It was my parents’ fault. They blessed me with three sisters. Having three sisters is nice. Most of the time. Going shopping with three sisters does not fit into the category of “most of the time”. It was excruciating. Three different favourite shops. Three different sets of clothes to choose. Three different opinions on what worked and what didn’t. Three different emotional breakdowns when a pair of jeans seemed to magnify rather than flatter. An afternoon could last a lifetime.
And then things changed. We started off a visit to the shops by stopping in at a bookshop. My mother found what she was looking for, paid, and turned to go. I didn’t. “Could I”, I asked in the querulous, wheedling voice that all children adopt when they know the answer is going to be “no”, “stay here until you guys are finished shopping?” The answer was not “no”.
Excellent! While my sisters hunted cheerfully through the bright lights and bustling crowds for purple leg-warmers and shiny bubble-skirts (it was the eighties) I found myself a haven, a quiet place that smelled of paper and held the keys to a limitless supply of words and all the magic they could conjour up.
And so, all those years ago, I learnt something important. Bookshops are different.
The shopping malls and high-streets of the world are full of places where you can spend money. But there aren’t many places there where you can spend time. Give it a try. Give yourself four hours in your favourite clothing shop. Or furniture shop. Or electronics shop. You’ll be crawling up the walls long before you’re done; there aren’t that many ways to look at a chair, and even the unparalleled thrill of trying on new pants gets a little old after the first hour or so.
And bookshops? You can pick up an obscure natural history book because the guy on the back looks a little like your high-school geography teacher and leave three hours later with an encyclopaedic knowledge of badgers and a slight feeling of resentment that you weren’t allowed to mark your page by folding over the corner of the page.
Which leads me to the next thing which sets bookshops apart. Bookshops are pretty much the only commercial operations in the world which let you consume their products for free. Give it a whirl; nip around Woolworths opening up the packages and trying a grape or two here or a stick of salami there. Stride purposefully into your local pharmacy, open up a new toothbrush and take it for a test-drive. And then, when an enraged and slightly nervous looking security guard rushes over, smile at him and tell him that you’re “just browsing”. It won’t go well.
And bookshops? That’s exactly what they’re there for. Step in out of the bustling crowds and wonder at the wealth of words surrounding you. Pick up a biography, flick through to the pictures in the middle and spend a happy few minutes dipping into the faded record of a stranger’s life. Don’t crack the spines, though. We hate that. Read the first paragraph of that novel everyone has been talking about. Check out the headlines of the papers. Flick though a magazine or two. You can even sit down and page through a picture book with your child. No-one will bother you; you’ll be doing exactly what you’re supposed to be doing.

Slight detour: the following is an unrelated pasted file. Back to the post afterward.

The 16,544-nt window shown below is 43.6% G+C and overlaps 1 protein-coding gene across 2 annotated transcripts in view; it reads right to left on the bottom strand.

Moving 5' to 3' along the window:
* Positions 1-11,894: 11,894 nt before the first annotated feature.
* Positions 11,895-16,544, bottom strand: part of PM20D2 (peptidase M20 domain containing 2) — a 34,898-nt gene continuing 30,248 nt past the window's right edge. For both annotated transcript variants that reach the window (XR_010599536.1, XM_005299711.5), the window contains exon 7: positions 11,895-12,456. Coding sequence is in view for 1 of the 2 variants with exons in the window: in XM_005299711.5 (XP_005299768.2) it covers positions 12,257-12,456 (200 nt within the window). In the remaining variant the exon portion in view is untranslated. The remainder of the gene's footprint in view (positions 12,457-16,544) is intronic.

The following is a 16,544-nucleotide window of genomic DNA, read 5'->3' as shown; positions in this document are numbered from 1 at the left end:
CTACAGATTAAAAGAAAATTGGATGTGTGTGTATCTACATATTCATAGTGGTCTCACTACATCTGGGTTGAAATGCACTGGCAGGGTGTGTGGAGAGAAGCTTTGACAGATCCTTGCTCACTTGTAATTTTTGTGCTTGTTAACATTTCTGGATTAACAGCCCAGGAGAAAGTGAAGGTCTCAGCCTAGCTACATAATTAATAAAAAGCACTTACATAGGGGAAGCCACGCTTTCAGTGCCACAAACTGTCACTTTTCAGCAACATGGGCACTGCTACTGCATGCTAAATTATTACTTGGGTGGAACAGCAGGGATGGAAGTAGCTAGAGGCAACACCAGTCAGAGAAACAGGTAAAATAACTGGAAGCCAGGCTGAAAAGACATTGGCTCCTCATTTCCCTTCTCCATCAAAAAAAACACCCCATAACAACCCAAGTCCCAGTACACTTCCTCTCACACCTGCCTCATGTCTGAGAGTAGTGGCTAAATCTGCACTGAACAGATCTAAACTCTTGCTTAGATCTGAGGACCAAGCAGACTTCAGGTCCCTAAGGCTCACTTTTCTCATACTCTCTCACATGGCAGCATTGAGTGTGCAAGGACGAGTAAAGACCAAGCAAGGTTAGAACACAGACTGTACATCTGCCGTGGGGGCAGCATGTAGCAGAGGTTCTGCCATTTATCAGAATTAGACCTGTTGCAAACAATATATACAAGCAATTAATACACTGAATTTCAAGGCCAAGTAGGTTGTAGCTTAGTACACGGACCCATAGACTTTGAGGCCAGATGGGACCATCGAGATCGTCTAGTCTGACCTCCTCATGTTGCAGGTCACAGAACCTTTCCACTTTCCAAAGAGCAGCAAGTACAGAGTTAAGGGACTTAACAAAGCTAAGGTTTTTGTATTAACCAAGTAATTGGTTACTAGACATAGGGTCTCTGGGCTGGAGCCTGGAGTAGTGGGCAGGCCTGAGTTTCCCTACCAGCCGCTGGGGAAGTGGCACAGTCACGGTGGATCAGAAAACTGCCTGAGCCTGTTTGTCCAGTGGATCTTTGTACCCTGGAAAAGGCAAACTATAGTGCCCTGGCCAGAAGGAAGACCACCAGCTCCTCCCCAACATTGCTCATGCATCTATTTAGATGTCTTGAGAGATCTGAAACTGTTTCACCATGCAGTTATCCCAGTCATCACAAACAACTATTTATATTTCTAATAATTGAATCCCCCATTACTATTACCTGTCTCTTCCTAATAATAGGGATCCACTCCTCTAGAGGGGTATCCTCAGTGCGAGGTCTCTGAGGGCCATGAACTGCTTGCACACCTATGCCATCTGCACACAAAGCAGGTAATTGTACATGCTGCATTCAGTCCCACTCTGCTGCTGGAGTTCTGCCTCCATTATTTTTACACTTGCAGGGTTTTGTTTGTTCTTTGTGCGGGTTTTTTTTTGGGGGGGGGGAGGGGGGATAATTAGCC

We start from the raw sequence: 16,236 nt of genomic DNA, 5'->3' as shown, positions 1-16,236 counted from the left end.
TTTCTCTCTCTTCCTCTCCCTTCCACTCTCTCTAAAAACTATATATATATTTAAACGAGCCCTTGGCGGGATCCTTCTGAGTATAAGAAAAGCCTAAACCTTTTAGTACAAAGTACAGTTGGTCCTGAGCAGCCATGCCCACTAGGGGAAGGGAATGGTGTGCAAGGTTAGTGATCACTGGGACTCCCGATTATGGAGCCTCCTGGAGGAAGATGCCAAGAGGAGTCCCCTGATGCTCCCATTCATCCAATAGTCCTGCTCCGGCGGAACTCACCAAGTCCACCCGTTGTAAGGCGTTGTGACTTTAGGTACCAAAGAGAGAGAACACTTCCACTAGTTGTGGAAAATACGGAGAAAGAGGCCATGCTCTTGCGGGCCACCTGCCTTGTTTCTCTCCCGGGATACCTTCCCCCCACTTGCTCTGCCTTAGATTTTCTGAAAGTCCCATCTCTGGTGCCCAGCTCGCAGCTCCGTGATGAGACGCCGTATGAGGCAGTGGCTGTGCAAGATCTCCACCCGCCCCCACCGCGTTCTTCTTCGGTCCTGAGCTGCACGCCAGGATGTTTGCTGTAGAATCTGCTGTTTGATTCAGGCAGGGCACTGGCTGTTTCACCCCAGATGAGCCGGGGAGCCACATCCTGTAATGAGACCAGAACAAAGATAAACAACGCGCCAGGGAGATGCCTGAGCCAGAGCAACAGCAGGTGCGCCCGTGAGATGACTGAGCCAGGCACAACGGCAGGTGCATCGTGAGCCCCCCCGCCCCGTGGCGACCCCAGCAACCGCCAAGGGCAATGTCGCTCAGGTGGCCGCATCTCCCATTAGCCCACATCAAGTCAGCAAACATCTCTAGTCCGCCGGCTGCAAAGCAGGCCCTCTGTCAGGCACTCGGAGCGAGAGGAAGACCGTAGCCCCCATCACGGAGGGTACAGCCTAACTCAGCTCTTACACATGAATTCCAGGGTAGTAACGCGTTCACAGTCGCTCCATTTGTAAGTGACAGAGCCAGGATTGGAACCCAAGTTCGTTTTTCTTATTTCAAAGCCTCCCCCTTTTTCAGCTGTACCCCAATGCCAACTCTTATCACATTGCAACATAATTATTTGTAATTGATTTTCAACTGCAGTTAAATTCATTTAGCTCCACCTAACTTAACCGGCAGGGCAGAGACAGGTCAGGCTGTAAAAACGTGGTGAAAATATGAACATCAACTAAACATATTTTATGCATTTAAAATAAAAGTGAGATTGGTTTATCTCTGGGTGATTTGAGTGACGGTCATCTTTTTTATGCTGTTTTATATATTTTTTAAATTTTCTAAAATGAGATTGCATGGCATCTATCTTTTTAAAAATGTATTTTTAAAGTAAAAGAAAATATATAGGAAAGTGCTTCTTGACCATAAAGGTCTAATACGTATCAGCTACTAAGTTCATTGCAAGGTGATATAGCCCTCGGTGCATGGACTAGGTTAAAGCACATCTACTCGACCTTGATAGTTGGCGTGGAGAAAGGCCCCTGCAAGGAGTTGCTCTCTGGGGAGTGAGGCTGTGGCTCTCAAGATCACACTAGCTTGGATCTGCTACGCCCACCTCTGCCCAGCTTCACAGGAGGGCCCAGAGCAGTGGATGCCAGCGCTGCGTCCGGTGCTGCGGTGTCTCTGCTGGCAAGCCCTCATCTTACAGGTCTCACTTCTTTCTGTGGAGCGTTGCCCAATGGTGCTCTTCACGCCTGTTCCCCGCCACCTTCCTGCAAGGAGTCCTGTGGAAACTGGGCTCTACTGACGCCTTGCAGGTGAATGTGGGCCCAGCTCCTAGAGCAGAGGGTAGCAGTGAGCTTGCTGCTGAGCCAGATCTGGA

You’ll meet some interesting types in bookshops, too. Books are a magnet for charmingly peculiar people. Growing up, I got to know, by sight at least, and sometimes by name, a few of them. There was the wild-eyed, wild-haired man who stalked between the shelves in the same fading brown suit for more than a decade, driving children from the comics section by staring at them wordlessly until they backed slowly away behind the nearest best-seller display. There was the soft, round, gentle-looking lady who seemed genuinely overjoyed to find small people in her presence, but had no idea how to relate to them, winking and giggling and warbling and pulling funny faces until she was overcome by sudden shyness, reddening and scuttling off self-consciously to rearrange a perfectly well ordered shelf. There was the fierce, hatchet-faced old crow whose appearance completely belied her nature, who never learned my name, but knew every book I had read and who knew before I did which new books I would love.
And so, having grown up like this, I know exactly what I want my store to be. Come in and spend some time. Step out of the light and the noise and the crowds into a place filled with more words and pictures and stories than most of humanity throughout history would have encountered in their entire lives. Strike up a conversation with a bookseller; they tend to be a friendly and interesting lot. Sit down on the floor; we don’t mind, and browsing those bottom shelves while hunched over like Quasimodo is murder on the spine. Sample our wares. Pick up a book you have no intention of buying. Feel the weight of it in your hands. Take in the aroma of fresh paper and glue. Dip in to a paragraph or two.
And maybe, just maybe, you can take a couple home with you. A book is, after all, nothing but a bundle of empty words until it finds a life to touch and a home to make warmer. And we booksellers do, after all is said and done, need to eat.”